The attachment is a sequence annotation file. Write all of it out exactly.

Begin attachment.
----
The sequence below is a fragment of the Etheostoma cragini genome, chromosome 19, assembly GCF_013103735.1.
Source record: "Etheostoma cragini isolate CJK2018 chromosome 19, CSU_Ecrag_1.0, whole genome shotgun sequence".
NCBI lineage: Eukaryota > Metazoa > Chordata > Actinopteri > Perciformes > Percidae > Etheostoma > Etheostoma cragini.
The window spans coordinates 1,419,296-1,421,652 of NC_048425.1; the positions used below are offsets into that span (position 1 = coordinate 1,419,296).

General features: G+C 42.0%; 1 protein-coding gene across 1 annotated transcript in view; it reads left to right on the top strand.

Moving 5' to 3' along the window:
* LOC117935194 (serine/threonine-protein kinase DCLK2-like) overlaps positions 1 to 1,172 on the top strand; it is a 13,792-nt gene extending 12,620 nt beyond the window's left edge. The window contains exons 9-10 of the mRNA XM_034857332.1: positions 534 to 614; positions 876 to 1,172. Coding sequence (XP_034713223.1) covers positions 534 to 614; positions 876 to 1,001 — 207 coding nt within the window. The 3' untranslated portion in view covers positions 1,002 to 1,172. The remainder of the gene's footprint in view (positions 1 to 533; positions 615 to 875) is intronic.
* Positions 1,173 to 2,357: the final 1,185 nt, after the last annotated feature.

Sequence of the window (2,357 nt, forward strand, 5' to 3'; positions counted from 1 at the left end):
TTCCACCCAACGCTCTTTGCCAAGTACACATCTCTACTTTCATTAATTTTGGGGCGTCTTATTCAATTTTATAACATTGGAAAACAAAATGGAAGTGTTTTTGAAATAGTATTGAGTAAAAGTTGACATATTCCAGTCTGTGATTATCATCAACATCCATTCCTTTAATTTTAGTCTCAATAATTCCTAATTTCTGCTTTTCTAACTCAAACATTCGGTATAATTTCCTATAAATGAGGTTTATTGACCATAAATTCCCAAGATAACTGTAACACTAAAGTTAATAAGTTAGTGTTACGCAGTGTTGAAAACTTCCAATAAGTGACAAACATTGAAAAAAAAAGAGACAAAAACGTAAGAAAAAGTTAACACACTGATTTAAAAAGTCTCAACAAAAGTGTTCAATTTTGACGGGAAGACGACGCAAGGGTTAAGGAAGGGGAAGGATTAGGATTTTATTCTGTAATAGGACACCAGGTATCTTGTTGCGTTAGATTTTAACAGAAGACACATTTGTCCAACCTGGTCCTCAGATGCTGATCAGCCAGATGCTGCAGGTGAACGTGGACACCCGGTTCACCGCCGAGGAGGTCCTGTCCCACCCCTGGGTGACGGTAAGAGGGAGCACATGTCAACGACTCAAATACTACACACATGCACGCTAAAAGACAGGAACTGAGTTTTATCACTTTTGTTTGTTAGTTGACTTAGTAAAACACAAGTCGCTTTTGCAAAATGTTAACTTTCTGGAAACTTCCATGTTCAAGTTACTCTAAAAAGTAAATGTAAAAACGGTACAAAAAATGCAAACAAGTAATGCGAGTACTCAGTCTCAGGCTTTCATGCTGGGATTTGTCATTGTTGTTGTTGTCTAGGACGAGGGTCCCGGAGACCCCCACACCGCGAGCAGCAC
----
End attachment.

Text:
The sequence below is a fragment of the Etheostoma cragini genome, chromosome 19, assembly GCF_013103735.1.
Source record: "Etheostoma cragini isolate CJK2018 chromosome 19, CSU_Ecrag_1.0, whole genome shotgun sequence".
NCBI lineage: Eukaryota > Metazoa > Chordata > Actinopteri > Perciformes > Percidae > Etheostoma > Etheostoma cragini.
The window spans coordinates 1,419,296-1,421,652 of NC_048425.1; the positions used below are offsets into that span (position 1 = coordinate 1,419,296).

General features: G+C 42.0%; 1 protein-coding gene across 1 annotated transcript in view; it reads left to right on the top strand.

Moving 5' to 3' along the window:
* LOC117935194 (serine/threonine-protein kinase DCLK2-like) overlaps positions 1 to 1,172 on the top strand; it is a 13,792-nt gene extending 12,620 nt beyond the window's left edge. The window contains exons 9-10 of the mRNA XM_034857332.1: positions 534 to 614; positions 876 to 1,172. Coding sequence (XP_034713223.1) covers positions 534 to 614; positions 876 to 1,001 — 207 coding nt within the window. The 3' untranslated portion in view covers positions 1,002 to 1,172. The remainder of the gene's footprint in view (positions 1 to 533; positions 615 to 875) is intronic.
* Positions 1,173 to 2,357: the final 1,185 nt, after the last annotated feature.

Sequence of the window (2,357 nt, forward strand, 5' to 3'; positions counted from 1 at the left end):
TTCCACCCAACGCTCTTTGCCAAGTACACATCTCTACTTTCATTAATTTTGGGGCGTCTTATTCAATTTTATAACATTGGAAAACAAAATGGAAGTGTTTTTGAAATAGTATTGAGTAAAAGTTGACATATTCCAGTCTGTGATTATCATCAACATCCATTCCTTTAATTTTAGTCTCAATAATTCCTAATTTCTGCTTTTCTAACTCAAACATTCGGTATAATTTCCTATAAATGAGGTTTATTGACCATAAATTCCCAAGATAACTGTAACACTAAAGTTAATAAGTTAGTGTTACGCAGTGTTGAAAACTTCCAATAAGTGACAAACATTGAAAAAAAAAGAGACAAAAACGTAAGAAAAAGTTAACACACTGATTTAAAAAGTCTCAACAAAAGTGTTCAATTTTGACGGGAAGACGACGCAAGGGTTAAGGAAGGGGAAGGATTAGGATTTTATTCTGTAATAGGACACCAGGTATCTTGTTGCGTTAGATTTTAACAGAAGACACATTTGTCCAACCTGGTCCTCAGATGCTGATCAGCCAGATGCTGCAGGTGAACGTGGACACCCGGTTCACCGCCGAGGAGGTCCTGTCCCACCCCTGGGTGACGGTAAGAGGGAGCACATGTCAACGACTCAAATACTACACACATGCACGCTAAAAGACAGGAACTGAGTTTTATCACTTTTGTTTGTTAGTTGACTTAGTAAAACACAAGTCGCTTTTGCAAAATGTTAACTTTCTGGAAACTTCCATGTTCAAGTTACTCTAAAAAGTAAATGTAAAAACGGTACAAAAAATGCAAACAAGTAATGCGAGTACTCAGTCTCAGGCTTTCATGCTGGGATTTGTCATTGTTGTTGTTGTCTAGGACGAGGGTCCCGGAGACCCCCACACCGCGAGCAGCAC